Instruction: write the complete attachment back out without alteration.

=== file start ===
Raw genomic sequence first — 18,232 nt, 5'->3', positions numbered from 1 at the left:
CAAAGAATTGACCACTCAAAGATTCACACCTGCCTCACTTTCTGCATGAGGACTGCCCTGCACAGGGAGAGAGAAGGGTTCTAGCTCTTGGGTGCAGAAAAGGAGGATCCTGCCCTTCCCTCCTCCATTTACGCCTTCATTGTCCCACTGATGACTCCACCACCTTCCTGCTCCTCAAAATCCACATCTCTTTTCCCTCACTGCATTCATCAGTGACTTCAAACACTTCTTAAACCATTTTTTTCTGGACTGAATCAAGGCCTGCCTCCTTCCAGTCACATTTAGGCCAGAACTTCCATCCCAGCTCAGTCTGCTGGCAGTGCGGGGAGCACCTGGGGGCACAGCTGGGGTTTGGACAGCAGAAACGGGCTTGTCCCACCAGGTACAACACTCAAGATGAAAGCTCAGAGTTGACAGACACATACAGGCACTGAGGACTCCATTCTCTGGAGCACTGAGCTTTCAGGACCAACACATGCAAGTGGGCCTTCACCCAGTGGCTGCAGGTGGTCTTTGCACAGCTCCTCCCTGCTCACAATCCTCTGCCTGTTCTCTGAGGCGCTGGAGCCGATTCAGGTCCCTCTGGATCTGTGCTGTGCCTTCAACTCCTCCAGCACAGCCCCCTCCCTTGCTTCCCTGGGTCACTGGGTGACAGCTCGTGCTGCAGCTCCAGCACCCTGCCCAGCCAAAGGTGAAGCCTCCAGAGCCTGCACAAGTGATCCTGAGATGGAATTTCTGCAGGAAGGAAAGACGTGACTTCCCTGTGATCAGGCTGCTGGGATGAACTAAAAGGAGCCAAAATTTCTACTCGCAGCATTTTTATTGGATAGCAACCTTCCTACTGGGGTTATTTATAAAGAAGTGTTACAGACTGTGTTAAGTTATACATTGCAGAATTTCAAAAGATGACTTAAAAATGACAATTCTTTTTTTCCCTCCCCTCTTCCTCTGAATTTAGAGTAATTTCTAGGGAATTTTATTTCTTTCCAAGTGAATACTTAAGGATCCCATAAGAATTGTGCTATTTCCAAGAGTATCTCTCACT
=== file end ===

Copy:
Raw genomic sequence first — 18,232 nt, 5'->3', positions numbered from 1 at the left:
CAAAGAATTGACCACTCAAAGATTCACACCTGCCTCACTTTCTGCATGAGGACTGCCCTGCACAGGGAGAGAGAAGGGTTCTAGCTCTTGGGTGCAGAAAAGGAGGATCCTGCCCTTCCCTCCTCCATTTACGCCTTCATTGTCCCACTGATGACTCCACCACCTTCCTGCTCCTCAAAATCCACATCTCTTTTCCCTCACTGCATTCATCAGTGACTTCAAACACTTCTTAAACCATTTTTTTCTGGACTGAATCAAGGCCTGCCTCCTTCCAGTCACATTTAGGCCAGAACTTCCATCCCAGCTCAGTCTGCTGGCAGTGCGGGGAGCACCTGGGGGCACAGCTGGGGTTTGGACAGCAGAAACGGGCTTGTCCCACCAGGTACAACACTCAAGATGAAAGCTCAGAGTTGACAGACACATACAGGCACTGAGGACTCCATTCTCTGGAGCACTGAGCTTTCAGGACCAACACATGCAAGTGGGCCTTCACCCAGTGGCTGCAGGTGGTCTTTGCACAGCTCCTCCCTGCTCACAATCCTCTGCCTGTTCTCTGAGGCGCTGGAGCCGATTCAGGTCCCTCTGGATCTGTGCTGTGCCTTCAACTCCTCCAGCACAGCCCCCTCCCTTGCTTCCCTGGGTCACTGGGTGACAGCTCGTGCTGCAGCTCCAGCACCCTGCCCAGCCAAAGGTGAAGCCTCCAGAGCCTGCACAAGTGATCCTGAGATGGAATTTCTGCAGGAAGGAAAGACGTGACTTCCCTGTGATCAGGCTGCTGGGATGAACTAAAAGGAGCCAAAATTTCTACTCGCAGCATTTTTATTGGATAGCAACCTTCCTACTGGGGTTATTTATAAAGAAGTGTTACAGACTGTGTTAAGTTATACATTGCAGAATTTCAAAAGATGACTTAAAAATGACAATTCTTTTTTTCCCTCCCCTCTTCCTCTGAATTTAGAGTAATTTCTAGGGAATTTTATTTCTTTCCAAGTGAATACTTAAGGATCCCATAAGAATTGTGCTATTTCCAAGAGTATCTCTCACT